In February of 2008, Microsoft acquired the maker of the Sidekick, Danger Inc., for $500 million dollars and rolled the company into its Premium Mobile Experiences division, led by Roz Ho. The Sidekick retained a dedicated following after the merger despite some hiccups along the way. Twenty-six months after the acquisition, Microsoft unveiled the KIN One and KIN Two devices which would launch in May. The devices were backed by a huge and mildly controversial marketing push aimed at the young, hip social-networking addict niche. Reviews were generally negative and often cited needless complexity, software that was lacking basic functions and no support for third party applications. The devices ran a fork of Windows Phone 7, Microsoft's rewrite of their aging mobile operating system that had been rapidly losing ground to RIM, Apple and Google. Just seven weeks after launch, the KIN is dead. Engadget has some insight into the failure and the subsequent shake-up at Microsoft.
This week Microsoft unveiled the Kin, formerly Project Pink (previously), which emerged out of the troubled Sidekick (previously). Built on the same foundation as the Zune HD, making it the first in-phone use of the NVIDIA Tegra, the phones operating system is a cut-down version of Windows Phone 7 with a focus on photo sharing and social networking. Will the Kin make Microsoft cool again? Perhaps. Of course all eyes are still on the Smartphone market, and how Windows Phone 7 will compare to the iPhone. Some see a clear lead for WP7 from a developers perspective, others are more doubtful.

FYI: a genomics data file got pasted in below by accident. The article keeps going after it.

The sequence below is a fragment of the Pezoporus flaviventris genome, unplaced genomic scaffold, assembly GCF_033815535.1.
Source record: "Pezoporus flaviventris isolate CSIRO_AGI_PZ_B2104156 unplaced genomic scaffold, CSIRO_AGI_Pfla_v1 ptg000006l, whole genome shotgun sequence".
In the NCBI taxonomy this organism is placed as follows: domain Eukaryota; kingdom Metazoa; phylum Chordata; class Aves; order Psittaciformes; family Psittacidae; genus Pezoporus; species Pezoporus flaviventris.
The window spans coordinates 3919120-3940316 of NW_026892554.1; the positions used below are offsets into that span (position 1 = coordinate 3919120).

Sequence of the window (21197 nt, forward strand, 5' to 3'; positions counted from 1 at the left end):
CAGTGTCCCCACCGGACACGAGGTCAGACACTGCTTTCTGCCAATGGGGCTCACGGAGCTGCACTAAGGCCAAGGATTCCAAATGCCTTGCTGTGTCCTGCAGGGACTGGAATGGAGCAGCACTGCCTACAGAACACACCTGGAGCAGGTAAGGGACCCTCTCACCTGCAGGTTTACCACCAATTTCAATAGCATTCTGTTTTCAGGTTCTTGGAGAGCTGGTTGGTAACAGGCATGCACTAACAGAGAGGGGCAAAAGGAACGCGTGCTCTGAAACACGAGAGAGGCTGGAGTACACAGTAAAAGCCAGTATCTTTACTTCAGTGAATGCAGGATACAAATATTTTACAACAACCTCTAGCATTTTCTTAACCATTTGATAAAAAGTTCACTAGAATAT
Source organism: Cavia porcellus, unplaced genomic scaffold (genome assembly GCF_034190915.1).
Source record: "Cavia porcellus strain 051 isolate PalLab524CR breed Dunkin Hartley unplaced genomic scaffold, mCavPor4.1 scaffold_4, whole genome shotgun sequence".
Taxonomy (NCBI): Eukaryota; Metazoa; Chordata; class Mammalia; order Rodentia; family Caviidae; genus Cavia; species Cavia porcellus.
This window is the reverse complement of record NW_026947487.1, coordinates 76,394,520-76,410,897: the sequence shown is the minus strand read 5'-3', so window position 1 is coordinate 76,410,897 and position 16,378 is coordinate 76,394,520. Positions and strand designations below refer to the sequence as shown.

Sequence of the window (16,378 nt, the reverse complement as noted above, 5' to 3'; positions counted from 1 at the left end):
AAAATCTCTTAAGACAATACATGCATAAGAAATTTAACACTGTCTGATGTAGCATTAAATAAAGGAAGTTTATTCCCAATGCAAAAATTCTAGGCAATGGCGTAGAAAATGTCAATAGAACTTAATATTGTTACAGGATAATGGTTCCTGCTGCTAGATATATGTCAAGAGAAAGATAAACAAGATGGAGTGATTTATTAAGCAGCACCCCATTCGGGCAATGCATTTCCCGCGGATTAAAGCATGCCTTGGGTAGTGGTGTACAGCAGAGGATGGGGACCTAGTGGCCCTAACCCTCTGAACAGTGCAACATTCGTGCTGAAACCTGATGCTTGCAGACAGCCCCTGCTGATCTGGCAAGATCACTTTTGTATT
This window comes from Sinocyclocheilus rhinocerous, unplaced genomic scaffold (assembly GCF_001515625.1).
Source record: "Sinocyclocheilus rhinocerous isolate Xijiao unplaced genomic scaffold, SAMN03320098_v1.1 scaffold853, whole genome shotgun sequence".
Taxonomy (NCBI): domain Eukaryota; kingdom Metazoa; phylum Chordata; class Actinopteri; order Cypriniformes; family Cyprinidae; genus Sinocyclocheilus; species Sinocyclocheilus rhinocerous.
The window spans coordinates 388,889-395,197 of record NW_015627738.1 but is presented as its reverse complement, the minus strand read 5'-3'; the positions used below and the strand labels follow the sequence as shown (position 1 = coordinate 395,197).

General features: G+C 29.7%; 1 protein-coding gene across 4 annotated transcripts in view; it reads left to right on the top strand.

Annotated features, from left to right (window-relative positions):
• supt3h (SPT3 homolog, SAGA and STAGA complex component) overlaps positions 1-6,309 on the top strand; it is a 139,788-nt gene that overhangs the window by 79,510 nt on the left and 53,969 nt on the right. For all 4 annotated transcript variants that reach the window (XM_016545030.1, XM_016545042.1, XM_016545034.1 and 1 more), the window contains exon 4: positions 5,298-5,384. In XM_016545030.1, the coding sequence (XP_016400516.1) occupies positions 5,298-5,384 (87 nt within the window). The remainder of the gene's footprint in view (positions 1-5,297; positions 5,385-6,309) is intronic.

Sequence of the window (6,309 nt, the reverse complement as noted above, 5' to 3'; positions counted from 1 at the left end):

"Words & Stuff" is a column on wordplay. It lasted from January 1997 to September 2003. The six alphabets of content include pangrams, nonlimericks, monosyllabism, names for wind, Gilbert and Sullivan's Xena, Warrior Princess, and an interesting cameo in Hamlet. Other highlights, with more in the archives. [more inside]
According to a new study in Biology Letters (Royal Society journal), plants respond competitively when forced to share their pot with strangers of the same species, but when placed in a pot with their siblings are more accomodating. PDF, HTML.